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Today more than 8% of the population in Latin America and the Caribbean have some sort of microinsurance cover according to new findings from the “Microinsurance Landscape Study” published at the 13th International Microinsurance Conference. Nearly 5 million policies were found in Peru, which together with Brazil, Mexico and Nicaragua has seen the largest growth in Latin America in recent years. One of the main reasons for this development was increased government involvement.
Over 400 participants from 50 countries attended the IMC 2017 in Peru.
The 2017 earthquakes, floods and hurricanes in Latin America, however, have shown that safety nets including insurances are still not strong enough. “Peru is at risk. Earthquakes, floods and drought, also phenomena such as El Niño cause trouble”, says Eduardo Moron, the president of the insurance Association in Peru (APESEG). “Whenever there is a risk there should be insurance for it”, he said at the opening of the conference. “We have to find a way to create insurance products that meet the peoples' needs. With this we can help build a more resilient economy.”
Protection against natural disasters is a top priority
César Liendo, Vice Minister of Finance of Peru, reminded the conference participants that “despite economic growth, the middle class is still vulnerable. If a big shock occurs, people can easily fall back into poverty." Thomas Loster, chairman of the Munich Re Foundation stated that “it is key that we include the people at risk and do not miss any single stakeholder including the industry and the regulators.” Stefan Dercon, Professor at the University of Oxford and Chief Economist of DFID pointed out that different layers of protection should be combined. It must be quickly determined, who has the “risk ownership”. Also, it must be clear who covers which risks – and what is not covered. A coordinated, credible plan for post-disaster action must be agreed upon in advance. “A pre-disaster preparedness approach replacing a 'begging bowl' has positive impact on economic development”, explained Dercon. Economic research in Mexico has shown that funds schemes there resulted in a 2 to 4 % increase of post-disaster local economic activity.
Stefan Dercon, Dean Karlan, and Glenn Harrison agreed during one of the plenaries that different layers of protection schemes should be combined. Insurance being one of them.
Technology with a human touch
The lack of available data and efficient tools remain a key constraint for insurance to become more inclusive. During the conference a number of cases were presented on how technology can help to improve the situation. These underlined the potential of modern IT solutions. Apps developed by IFMR in India, for example, reduced not only the costs of the product but also showed higher take-up of cattle insurance. Chatbots – interactive online communication systems based on artificial intelligence – facilitate first interactions with clients. MARSH developed these cost efficient tools which also improved customer experience. Further, the use of satellite data for agricultural insurance in Kenya has shown first very promising results. Another example discussed at the conference was mobile money and insurance. Today, worldwide over 500 million mobile money accounts exist. Insurance distributed via mobile phone by companies such as BIMA are one of the main drivers of growth especially in Africa and Asia. However, experts agreed that even with technology, humans are still needed to communicate with and educate the customer.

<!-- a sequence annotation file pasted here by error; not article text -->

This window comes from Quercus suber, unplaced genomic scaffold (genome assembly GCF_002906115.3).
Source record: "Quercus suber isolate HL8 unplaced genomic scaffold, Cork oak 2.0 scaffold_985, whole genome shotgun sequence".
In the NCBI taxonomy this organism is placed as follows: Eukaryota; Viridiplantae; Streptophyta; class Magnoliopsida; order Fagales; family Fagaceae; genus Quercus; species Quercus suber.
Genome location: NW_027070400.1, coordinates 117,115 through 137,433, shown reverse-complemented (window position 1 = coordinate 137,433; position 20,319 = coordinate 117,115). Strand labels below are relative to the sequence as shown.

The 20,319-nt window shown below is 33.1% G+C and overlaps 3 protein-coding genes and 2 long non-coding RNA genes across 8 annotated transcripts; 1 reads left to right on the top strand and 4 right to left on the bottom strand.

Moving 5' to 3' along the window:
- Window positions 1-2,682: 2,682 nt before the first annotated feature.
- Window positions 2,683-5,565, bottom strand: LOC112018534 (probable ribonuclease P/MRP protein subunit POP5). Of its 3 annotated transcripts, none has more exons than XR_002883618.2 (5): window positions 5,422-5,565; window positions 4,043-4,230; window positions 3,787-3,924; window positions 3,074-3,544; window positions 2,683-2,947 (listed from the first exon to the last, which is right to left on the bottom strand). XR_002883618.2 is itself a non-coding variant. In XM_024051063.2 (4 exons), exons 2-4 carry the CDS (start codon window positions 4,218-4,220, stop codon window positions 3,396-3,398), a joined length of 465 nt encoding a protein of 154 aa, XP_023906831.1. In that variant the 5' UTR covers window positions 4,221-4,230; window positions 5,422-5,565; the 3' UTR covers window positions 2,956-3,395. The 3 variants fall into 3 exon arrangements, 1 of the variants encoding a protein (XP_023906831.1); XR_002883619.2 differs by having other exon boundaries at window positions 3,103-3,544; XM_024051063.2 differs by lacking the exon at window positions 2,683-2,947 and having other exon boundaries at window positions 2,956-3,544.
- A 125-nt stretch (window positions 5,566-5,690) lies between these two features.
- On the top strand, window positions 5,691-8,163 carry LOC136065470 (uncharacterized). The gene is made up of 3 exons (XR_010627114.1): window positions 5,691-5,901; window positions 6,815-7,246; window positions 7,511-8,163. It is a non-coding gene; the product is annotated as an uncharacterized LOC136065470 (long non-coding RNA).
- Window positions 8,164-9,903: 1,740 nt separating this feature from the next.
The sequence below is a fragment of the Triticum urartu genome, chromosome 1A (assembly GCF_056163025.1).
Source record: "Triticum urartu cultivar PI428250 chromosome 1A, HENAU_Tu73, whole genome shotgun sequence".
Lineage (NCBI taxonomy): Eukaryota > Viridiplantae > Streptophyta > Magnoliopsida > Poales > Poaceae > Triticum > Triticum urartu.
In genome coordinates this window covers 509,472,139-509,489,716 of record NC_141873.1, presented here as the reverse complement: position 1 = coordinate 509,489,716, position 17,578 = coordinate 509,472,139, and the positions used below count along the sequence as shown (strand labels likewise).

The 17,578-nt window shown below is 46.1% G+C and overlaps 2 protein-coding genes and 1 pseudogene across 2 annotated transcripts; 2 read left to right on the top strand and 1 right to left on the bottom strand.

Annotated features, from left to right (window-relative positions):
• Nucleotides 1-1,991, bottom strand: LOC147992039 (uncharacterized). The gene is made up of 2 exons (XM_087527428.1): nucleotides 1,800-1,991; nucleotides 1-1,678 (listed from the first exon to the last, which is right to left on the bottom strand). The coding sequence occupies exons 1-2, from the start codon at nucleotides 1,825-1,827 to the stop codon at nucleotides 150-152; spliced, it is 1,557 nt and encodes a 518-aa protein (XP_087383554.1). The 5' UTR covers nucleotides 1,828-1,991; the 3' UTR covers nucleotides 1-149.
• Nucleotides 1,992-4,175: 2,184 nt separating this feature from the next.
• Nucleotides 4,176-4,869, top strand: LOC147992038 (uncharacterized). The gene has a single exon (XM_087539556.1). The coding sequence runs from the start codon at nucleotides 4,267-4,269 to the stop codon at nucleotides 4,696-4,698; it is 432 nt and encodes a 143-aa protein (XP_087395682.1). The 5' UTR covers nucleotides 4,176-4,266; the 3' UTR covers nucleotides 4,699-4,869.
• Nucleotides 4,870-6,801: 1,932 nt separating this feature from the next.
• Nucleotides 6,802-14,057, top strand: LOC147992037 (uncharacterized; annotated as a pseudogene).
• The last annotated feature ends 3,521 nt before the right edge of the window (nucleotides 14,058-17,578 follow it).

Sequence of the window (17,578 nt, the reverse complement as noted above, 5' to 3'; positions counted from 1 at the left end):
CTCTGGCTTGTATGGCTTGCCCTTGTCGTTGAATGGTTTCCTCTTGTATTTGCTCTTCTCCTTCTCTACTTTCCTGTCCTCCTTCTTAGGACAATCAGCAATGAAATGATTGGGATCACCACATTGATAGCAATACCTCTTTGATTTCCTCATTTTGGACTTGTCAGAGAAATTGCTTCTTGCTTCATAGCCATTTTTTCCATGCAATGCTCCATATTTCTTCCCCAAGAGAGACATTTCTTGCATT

Carlos Belloni demanded more leadership engagement from regulatory authorities.
Government involvement and cooperation are key
Since technology will transform the way in which products will be designed and delivered, rules and regulations must be developed. “The changes we will be facing in only three years will be gigantic”, said Carlos Belloni, a renown strategic consultant in digital transformation. The former chief operating officer for Zurich Insurance in Latin America warned that “regulators must stay three steps ahead of development.” Therefore a strong governmental involvement is needed. “Climate change is aggravating the risk situation and risk protection against it will not be possible if we do not prepare the markets.” These are changing rapidly and regulation must identify trends in order to prepare them early enough. Appropriate balance between consumer protection and promoting the development of new products and markets is needed, too.
“High standards and fair practices in the business are important. Also innovations in internal processes will help to broaden inclusion in insurance”, said María del Socorro Heysen Zegarra, Superintendent of the Peruvian Regulatory body (SBS, Superintendenta de Banca, Seguros). Furthermore, an insurance culture must be created to expand outreach. This requires substantial efforts in improving basic financial education such as the education programs currently being rolled out by APESEG Peru. “We need to recognize and acknowledge that we have a long road ahead of us. But recent developments show that we are on track.”
17 November 2017
About the International Microinsurance Conference
The 13th International Microinsurance Conference was hosted by the Insurance Association of Peru (APESEG), the Munich Re Foundation and the Microinsurance Network. 415 insurance and development experts from 42 countries participated in the event - which took place for the fourth time in Latin America. Over 80 speakers shared their knowledge in 29 sessions.
The 14th International Microinsurance Conference will take place in Lusaka, Zambia, from 6-8 November 2018, and will be hosted jointly with the Microinsurance Technical Advisory Group of Zambia (TAG) and the Microinsurance Network.